Saturday, 25 February 2012

Snacks Between Meals: Where in the World is Darin Gregson?

I’m sure all of my readers (all four of you) noticed that I have been silent for several weeks now.  I feel I owe you an explanation.

I have been recovering from a sudden health “crisis”.  It kept me away from work for a full month, but it didn’t really allow me to use the time to be very productive at home. If it sounds to you like I’m being evasive about the details of my condition, you are very perceptive.  It really took the mickey out of me, and I’m not quite ready to go into the specifics.  Maybe there is a superstitious part of me buried deep beneath the layers of sediment and skepticism that is worried I might invoke disaster by speaking its name.  Call it my Voldermort moment.  Someday, I might view things more irreverently and joke about it on the blog, but that post will have to wait awhile.

(Oh, and for those keeping score at home, I will tell you this much: it had nothing to do with my kidneys.  ‘Cuz that stuff was hilarious.)

My doctor approved me to return to work as of about 2 weeks ago, and I’m feeling more than 90% restored to normalcy, but I don’t mind saying that a month laid-up with a disabling illness made me carefully consider my own mortality.

Who am I kidding?  I’m a Gregson.  We spend half our waking hours silently railing against our inevitable demises.  You should see our family crest.  Against a tartan background, it features the Grim Reaper trying to reach the original Son of Greg with its scythe while my ancestor lies in his death-bed, legs raised in air and kicking frantically at the Angel of Death.  (I don’t know who the artist was, but he really captured the supreme exasperation on Death’s bony face.  Greg Jr., and every Gregson since, would happily surrender dignity for a few extra minutes in this mortal coil.) 

Actually, when I think about it, my recent brooding about my eventual “lateness” started a couple of months before my disability leave.  I was reading The Lord of the Rings for the fourth time when…sorry, what?…yes, I said fourth time.  I know, I know, that brings me perilously close to being a punchline on a sitcom like The Big Bang Theory, but it’s not as bad as it sounds.  I first read it when I was 12 (that’s decades ago!), once more for a university English class, and once more before the movies came out.  But I have never written my full name in Dwarven runes, I have never removed chest hair only to tape it to the tops of my feet, and I couldn’t tell a silmaril from a smial if the entire fate of Middle-Earth depended on it.  (Also, I have never been able to remain conscious trying to get through Tolkien’s exhaustive and exhausting Appendices.  Truly obsessive fans have them highlighted using at least three fluorescent colours.  Mine are only marked with dried puddles of drool.)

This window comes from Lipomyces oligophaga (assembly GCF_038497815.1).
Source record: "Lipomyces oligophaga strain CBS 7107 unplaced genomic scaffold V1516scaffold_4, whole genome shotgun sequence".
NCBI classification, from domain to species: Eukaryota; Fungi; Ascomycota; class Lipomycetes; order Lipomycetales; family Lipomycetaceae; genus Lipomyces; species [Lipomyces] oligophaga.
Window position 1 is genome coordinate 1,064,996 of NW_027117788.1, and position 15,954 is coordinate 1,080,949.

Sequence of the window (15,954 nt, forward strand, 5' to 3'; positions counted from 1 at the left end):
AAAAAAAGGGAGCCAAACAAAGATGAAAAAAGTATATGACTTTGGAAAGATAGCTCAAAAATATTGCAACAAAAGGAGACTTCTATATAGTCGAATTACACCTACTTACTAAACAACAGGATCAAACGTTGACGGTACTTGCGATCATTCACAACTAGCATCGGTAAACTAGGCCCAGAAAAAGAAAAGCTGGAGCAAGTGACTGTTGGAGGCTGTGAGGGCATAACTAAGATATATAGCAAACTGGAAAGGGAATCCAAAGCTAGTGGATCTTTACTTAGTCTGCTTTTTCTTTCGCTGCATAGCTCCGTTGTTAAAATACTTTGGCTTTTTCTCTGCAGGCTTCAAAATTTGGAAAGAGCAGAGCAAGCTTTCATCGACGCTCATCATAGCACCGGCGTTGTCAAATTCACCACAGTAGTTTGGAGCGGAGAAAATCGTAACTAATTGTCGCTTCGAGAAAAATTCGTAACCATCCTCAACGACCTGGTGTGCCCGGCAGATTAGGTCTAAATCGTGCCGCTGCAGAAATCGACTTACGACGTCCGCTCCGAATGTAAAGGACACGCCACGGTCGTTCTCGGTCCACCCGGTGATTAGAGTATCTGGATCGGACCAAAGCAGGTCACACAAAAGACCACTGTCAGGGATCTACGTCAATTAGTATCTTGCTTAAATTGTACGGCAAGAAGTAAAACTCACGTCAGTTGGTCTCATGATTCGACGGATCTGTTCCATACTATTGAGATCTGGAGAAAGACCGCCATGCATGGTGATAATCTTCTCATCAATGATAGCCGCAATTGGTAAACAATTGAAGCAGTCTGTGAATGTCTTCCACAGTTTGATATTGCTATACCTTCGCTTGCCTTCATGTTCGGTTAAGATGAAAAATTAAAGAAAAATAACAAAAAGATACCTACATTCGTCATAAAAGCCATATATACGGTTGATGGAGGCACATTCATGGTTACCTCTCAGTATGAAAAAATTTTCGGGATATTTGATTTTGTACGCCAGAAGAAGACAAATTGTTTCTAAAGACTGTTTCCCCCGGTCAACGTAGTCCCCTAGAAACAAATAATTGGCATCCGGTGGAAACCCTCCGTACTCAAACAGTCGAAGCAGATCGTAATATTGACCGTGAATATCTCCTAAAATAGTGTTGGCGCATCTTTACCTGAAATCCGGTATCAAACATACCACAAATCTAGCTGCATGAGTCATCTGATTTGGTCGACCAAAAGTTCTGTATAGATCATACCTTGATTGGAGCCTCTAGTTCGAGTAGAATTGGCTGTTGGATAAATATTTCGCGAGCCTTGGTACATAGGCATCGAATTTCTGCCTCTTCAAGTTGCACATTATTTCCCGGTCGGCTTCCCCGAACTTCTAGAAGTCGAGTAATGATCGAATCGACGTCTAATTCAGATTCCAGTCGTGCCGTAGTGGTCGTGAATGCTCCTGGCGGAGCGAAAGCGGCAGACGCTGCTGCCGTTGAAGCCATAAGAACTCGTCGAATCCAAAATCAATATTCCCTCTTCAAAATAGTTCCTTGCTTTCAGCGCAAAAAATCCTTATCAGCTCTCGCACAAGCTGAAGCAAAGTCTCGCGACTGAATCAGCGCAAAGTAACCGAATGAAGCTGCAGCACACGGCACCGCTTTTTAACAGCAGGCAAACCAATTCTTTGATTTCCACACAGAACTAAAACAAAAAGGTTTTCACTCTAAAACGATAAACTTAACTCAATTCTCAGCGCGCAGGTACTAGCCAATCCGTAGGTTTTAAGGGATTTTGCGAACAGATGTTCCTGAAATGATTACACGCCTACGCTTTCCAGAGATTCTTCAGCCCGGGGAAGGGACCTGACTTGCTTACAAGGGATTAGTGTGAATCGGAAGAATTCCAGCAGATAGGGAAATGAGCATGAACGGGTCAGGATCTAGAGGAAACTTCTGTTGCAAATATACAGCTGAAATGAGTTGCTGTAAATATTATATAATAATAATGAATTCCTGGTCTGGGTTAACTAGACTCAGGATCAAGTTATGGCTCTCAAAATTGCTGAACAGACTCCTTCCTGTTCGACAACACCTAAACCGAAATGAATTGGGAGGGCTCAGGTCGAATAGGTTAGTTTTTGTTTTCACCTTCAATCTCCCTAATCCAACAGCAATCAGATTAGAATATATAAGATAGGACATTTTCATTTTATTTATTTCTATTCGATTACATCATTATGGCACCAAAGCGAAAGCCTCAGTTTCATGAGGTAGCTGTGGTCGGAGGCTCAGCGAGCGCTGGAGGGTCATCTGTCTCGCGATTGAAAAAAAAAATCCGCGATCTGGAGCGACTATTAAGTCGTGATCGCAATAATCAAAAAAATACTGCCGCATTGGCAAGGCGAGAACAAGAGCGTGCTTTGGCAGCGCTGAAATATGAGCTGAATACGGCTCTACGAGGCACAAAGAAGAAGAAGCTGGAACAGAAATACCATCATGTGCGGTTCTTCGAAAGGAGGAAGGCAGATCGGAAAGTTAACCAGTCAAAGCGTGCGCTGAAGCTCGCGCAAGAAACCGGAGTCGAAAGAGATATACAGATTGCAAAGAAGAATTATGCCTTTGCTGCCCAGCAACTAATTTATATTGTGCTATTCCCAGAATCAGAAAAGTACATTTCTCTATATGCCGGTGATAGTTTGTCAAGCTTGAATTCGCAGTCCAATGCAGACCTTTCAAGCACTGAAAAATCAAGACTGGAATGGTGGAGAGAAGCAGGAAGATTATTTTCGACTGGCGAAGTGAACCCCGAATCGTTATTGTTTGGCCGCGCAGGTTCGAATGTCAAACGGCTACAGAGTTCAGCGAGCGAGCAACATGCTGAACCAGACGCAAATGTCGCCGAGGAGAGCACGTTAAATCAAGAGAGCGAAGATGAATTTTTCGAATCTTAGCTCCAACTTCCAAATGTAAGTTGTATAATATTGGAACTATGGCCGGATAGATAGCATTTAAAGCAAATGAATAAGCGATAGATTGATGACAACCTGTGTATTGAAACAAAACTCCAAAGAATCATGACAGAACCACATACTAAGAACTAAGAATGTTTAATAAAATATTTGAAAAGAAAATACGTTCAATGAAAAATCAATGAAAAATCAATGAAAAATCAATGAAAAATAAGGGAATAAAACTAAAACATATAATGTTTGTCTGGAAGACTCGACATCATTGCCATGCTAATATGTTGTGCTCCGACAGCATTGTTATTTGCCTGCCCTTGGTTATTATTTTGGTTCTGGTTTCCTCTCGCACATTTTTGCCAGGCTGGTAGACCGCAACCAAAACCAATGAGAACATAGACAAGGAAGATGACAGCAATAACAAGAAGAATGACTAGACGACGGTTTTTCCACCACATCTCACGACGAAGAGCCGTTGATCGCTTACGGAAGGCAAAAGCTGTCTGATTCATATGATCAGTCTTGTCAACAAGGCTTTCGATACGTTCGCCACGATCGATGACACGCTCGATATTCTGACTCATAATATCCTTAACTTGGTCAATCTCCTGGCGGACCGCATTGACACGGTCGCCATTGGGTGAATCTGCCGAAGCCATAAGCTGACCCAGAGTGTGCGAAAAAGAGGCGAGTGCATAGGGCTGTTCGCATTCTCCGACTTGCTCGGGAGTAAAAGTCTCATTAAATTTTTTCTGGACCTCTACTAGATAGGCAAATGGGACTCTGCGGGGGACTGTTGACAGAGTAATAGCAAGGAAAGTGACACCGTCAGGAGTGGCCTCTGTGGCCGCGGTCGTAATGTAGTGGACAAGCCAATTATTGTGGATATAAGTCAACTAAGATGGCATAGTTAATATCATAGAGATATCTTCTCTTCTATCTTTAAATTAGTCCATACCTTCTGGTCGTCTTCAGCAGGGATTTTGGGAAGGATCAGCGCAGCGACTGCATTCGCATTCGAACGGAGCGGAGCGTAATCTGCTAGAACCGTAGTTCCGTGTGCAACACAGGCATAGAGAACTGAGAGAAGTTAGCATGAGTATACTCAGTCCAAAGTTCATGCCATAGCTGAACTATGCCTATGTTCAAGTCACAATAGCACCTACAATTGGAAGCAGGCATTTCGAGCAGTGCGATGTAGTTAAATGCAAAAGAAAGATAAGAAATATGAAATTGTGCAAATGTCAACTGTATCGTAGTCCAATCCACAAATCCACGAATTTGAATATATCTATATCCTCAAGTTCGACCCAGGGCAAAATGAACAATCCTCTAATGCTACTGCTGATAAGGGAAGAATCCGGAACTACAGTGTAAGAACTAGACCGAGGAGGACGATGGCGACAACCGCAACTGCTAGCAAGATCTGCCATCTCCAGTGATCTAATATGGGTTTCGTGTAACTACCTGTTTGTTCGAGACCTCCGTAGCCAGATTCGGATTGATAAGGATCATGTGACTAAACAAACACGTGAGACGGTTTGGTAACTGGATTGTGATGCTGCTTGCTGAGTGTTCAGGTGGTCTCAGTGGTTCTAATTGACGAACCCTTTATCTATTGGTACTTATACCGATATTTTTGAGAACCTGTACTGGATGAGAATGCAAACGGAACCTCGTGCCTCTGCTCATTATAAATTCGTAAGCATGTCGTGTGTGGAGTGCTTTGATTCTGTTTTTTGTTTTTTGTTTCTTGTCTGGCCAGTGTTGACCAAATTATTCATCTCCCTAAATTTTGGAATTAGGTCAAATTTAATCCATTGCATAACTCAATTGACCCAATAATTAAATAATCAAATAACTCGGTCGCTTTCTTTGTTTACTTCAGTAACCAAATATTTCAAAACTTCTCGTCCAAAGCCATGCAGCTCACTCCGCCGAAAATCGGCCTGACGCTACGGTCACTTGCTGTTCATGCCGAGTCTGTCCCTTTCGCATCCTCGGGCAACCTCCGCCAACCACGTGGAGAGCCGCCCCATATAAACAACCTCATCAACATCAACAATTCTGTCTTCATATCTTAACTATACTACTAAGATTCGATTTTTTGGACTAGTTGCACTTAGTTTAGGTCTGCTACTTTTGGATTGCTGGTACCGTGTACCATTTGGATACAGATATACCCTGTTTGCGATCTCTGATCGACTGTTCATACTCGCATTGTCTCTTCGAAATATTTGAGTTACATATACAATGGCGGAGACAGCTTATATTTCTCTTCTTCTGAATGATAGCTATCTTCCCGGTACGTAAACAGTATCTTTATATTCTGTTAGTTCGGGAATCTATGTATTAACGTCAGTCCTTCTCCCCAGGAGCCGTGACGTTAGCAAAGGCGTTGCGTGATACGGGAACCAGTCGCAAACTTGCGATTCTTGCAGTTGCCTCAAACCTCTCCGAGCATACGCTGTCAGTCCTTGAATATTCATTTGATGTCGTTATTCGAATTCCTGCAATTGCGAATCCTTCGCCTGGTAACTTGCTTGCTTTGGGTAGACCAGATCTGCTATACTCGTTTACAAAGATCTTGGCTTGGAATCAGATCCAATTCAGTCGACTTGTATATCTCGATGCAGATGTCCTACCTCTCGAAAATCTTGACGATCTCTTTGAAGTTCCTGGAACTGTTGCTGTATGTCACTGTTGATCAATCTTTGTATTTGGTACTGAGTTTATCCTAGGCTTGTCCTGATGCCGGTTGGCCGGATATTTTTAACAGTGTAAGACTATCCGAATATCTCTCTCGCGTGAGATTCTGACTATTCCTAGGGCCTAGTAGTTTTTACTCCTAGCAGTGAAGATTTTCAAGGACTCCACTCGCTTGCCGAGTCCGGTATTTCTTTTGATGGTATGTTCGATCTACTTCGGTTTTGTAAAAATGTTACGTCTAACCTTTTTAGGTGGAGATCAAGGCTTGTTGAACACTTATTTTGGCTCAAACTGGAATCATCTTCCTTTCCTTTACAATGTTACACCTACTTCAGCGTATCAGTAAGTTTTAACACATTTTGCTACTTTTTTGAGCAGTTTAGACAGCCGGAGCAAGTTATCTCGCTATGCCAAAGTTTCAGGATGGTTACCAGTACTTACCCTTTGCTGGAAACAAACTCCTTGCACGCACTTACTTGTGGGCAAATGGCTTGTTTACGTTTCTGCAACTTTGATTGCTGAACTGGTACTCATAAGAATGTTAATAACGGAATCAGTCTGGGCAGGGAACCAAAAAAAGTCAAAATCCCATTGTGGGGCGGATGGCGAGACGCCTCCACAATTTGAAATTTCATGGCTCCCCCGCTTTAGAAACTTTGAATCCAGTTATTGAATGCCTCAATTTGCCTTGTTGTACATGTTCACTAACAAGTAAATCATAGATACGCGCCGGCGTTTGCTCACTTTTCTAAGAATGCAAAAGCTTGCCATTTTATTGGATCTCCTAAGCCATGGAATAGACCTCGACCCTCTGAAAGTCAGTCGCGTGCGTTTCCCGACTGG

I just happen to enjoy the books.

However, when I recently turned the final page at the end of The Return of the King, I realized that this was my fourth and (gasp!) final time I would read the trilogy.  Sure, nothing is stopping me if I want to pick them up again, but I don’t want to.  At least not until after 75 years or so, when I have forgotten enough to make them fresh again.  I have to face it: I don’t have that kind of time left.

This realization of course led me to consider other “lasts” ahead of me: last screenings of my favourite movies, my last ride around Echo Lake on a waterski, the last healthy follicle on my failing scalp, and worst of all, my last bite of solid food.  It’s all very depressing.

You know what, it may only be 2:00 on a Saturday afternoon, but if you need me, I’ll be in bed curled up in a fetal position, slowly rocking back-and-forth with the covers over my head.  That is, unless my health takes a sudden dramatic turn for the worse.  Then I’ll have my legs in the air, kicking like my life depends on it.

1 comment:

  1. Let's be honest, I doubt that hairy feet (among other traits) is something you lack in a hobbit-like appearance.


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